The Year Science Took Over the Pro-Life Movement

Even the technology touted at 2018’s March for Life can divide the cause when it comes to abortion policy.

The March for Life has taken place each January in Washington for 45 years, rallying Christian organizations, Republican politicians, and thousands of demonstrators dedicated to a timeless message about the sanctity of life and the need to protect the unborn.

The annual event has always evoked spiritual and political arguments. But this year’s also looked to science and technology to bolster the cause.

President Donald Trump, who spoke to the march by video from the White House, announced that Monday’s Roe v. Wade anniversary would be declared National Sanctity of Life Day (as Republican presidents before him have done).

“Science continues to support and build the case for life,” his proclamation states, referencing the advent of more detailed sonograms and the new possibilities for procedures done in utero as important medical advances for the pro-life cause.

“Today, citizens throughout our great country are working for the cause of life and fighting for the unborn, driven by love and supported by both science and philosophy,” Trump wrote.

Following his remarks, the first-ever offered by video from a sitting president, House Speaker Paul Ryan shouted to a cheering crowd at the National Mall.

“Why is the pro-life movement on the rise? Because truth is on our side,” the Catholic lawmaker said. “Life begins at conception. Science is on our side!”

Bolstered by a young generation of pro-life millennials and new developments in prenatal treatment, advocates see themselves in a better position than ever to change minds on abortion. The Atlantic details this trend in an article out Friday that asks, “Does the pro-life movement have science on its side?”

Science came …

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In Defense of Pro-Life ‘Hypocrisy’

Analogies between abortion and other “life issues” are shakier than we sometimes suppose.

Spend enough time arguing against abortion, and you’re certain to deal with accusations of hypocrisy and inconsistency. If you were really pro-life, critics say, there are other, outside-the-womb causes you would champion just as ardently.

In a 2004 interview with PBS host Bill Moyers, Joan Chittister, a Benedictine nun and social activist, gave voice to this common complaint. “I do not believe,” she said, “that just because you’re opposed to abortion that that makes you pro-life. In fact, I think in many cases, your morality is deeply lacking if all you want is a child born but not a child fed, not a child educated, not a child housed. And why would I think that you don’t? Because you don’t want any tax money to go there. That’s not pro-life. That’s pro-birth. We need a much broader conversation on what the morality of pro-life is.”

Does the pro-life movement have too narrow a focus? Recent Republican efforts to reform our health care laws have vaulted this question back into the spotlight. Opponents ripped the Republicans’ plans as depriving our most vulnerable citizens of health insurance coverage. And they wondered why pro-life conservatives in Congress would neglect going to bat for low-income women—those at greatest risk, in their desperation, of making an appointment with Planned Parenthood.

Both friends and foes are always urging pro-lifers to update their list of priorities. A genuine ally of unborn life, they might say, should also oppose the death penalty. Or lobby for restrictions on gun ownership. Or protest America’s wars. Or fight cutbacks to government programs. Or demand action on climate change. Some even lump campaigns against smoking …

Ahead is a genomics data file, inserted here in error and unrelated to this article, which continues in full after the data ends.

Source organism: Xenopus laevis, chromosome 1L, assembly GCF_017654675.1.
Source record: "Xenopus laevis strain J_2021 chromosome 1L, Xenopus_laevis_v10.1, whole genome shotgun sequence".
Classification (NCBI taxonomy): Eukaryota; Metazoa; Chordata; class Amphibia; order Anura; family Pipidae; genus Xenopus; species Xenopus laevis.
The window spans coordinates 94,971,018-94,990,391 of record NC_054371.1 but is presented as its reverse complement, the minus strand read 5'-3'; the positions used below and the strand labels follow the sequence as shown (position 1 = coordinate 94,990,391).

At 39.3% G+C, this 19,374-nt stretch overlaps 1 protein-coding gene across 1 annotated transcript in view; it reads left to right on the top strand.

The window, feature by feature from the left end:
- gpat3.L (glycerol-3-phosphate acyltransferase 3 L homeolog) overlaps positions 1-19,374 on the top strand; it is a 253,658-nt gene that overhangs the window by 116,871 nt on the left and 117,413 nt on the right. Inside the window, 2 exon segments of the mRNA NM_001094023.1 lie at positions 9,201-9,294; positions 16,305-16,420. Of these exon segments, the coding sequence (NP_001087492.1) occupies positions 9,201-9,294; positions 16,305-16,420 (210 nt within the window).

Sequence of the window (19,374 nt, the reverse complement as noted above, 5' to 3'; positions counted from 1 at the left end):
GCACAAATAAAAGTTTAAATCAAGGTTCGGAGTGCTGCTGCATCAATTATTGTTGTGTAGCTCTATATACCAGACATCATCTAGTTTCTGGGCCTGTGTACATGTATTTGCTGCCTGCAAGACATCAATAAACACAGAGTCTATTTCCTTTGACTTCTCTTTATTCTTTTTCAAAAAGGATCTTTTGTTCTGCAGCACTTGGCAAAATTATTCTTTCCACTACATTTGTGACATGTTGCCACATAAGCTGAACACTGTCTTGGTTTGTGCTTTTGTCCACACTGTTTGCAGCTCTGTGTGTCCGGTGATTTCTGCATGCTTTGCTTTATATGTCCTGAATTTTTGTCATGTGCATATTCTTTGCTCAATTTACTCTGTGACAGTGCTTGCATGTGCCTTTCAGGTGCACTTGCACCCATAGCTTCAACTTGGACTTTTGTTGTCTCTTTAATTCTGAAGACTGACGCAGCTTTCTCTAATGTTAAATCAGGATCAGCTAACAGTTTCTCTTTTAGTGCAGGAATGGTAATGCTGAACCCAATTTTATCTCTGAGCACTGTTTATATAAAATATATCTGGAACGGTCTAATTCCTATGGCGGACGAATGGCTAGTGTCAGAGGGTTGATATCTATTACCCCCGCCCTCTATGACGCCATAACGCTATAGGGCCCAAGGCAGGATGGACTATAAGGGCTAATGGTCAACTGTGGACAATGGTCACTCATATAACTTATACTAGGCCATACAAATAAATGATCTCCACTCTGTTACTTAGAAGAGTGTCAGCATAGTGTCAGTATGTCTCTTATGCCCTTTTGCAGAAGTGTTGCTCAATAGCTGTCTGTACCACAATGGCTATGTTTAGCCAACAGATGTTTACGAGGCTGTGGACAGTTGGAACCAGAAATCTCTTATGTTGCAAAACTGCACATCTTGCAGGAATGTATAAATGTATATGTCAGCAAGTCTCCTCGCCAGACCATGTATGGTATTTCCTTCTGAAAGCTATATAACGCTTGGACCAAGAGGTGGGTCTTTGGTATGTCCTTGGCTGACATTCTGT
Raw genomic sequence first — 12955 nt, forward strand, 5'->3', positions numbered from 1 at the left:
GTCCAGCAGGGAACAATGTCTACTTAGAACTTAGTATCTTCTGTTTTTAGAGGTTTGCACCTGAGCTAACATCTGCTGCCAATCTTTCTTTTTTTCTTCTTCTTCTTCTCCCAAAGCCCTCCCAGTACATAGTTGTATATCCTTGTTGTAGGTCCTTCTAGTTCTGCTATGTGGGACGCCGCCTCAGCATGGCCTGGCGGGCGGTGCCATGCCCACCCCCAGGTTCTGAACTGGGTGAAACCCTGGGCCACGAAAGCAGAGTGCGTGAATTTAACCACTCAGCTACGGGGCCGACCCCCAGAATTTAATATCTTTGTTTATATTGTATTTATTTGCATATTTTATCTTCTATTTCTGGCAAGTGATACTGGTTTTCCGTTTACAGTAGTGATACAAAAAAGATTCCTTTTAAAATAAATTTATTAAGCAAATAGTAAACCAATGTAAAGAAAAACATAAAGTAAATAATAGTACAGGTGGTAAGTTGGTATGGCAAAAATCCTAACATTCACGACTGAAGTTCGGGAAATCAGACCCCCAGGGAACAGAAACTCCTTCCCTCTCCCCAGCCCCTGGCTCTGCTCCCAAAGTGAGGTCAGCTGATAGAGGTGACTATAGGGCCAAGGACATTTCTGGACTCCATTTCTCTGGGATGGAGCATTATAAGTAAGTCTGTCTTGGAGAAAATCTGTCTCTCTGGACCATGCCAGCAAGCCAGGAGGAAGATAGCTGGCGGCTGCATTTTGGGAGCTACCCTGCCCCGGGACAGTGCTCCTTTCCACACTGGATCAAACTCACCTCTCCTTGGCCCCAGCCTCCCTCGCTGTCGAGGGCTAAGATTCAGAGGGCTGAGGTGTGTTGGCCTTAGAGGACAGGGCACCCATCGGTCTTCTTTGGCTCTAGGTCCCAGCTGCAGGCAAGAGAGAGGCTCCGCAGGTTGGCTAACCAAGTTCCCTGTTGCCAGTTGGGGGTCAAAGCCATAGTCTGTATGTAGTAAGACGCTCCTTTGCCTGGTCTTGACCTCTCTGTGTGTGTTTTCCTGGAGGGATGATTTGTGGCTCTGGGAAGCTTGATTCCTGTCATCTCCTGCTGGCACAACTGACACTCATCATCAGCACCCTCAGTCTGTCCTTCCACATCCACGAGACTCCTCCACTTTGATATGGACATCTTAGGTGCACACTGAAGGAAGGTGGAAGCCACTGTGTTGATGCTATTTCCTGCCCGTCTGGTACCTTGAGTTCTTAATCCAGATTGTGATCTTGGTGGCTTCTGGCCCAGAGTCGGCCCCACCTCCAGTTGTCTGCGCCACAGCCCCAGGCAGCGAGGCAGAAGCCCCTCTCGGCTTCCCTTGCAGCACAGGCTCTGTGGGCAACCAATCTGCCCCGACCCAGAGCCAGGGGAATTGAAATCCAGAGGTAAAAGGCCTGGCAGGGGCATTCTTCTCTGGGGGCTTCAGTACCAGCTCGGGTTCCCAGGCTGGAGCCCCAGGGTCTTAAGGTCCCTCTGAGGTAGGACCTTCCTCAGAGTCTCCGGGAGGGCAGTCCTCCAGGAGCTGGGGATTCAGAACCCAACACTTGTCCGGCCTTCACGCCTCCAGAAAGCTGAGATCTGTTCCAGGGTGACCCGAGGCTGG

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Looking for Ancient African Religion? Try Christianity.

The African religious imagination already anticipates Christ.

It’s ironic that as I crossed the Walt Whitman Bridge to attend an urban apologetics conference in Philadelphia I encountered the very religious pluralism that makes conferences such as these a necessity. As my weathered SUV pulled up to the stoplight, I could see the Marcus Garvey–inspired Pan-African flag pirouetting in the wind, and I could hear the amplified, yet muffled, sound of a man’s raspy voice through a bullhorn. He, along with a group of other young men and women, stood on the median with their faces contorted like clenched fists yelling, “Black Power, Black Power,” while others bellowed, “the black man is God!” at passing pedestrians and vehicles.

At the next intersection, a well-groomed man in a fitted black suit, with a tightly-knotted black bow tie, walked up and down the dividing line of the highway selling bean pies and handing out Nation of Islam literature, an entrepreneurial practice that has existed since the early 1930s.

Finally, after parking and inserting some quarters into the meter, a voice behind me yelled: “As-Salaam-Alaikum” (which means “peace be unto you”). I turned around and an older Muslim man with a dyed, carrot-color beard beckoned me over to his table to see his merchandise. “Are you interested in buying some of these organic, scented body oils, beloved? I have ‘Black Coconut,’ ‘China Musk,’ and ‘Arabian Sandalwood.’” After listening to his sales pitch, I bought two scented oils for $10 before heading into the conference.

Traditional African Religions Have an Appeal

As an inner-city dweller, occurrences like these transpire on a consistent basis because our cities are hubs of …

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One Does Not Simply Leave Evangelicalism

We agree: It’s a broken word describing broken people in a broken movement. It’s still Good News.

Look, we get it. We’re frustrated, too. Have been for decades, but yes, it’s worse now. When pundits talk about “evangelicals,” they don’t mean what we mean. When pollsters count “evangelicals,” they usually don’t count how we count. And when a supposed “evangelical leader” says something unbiblical, we, too, are tempted to tweet our disavowals.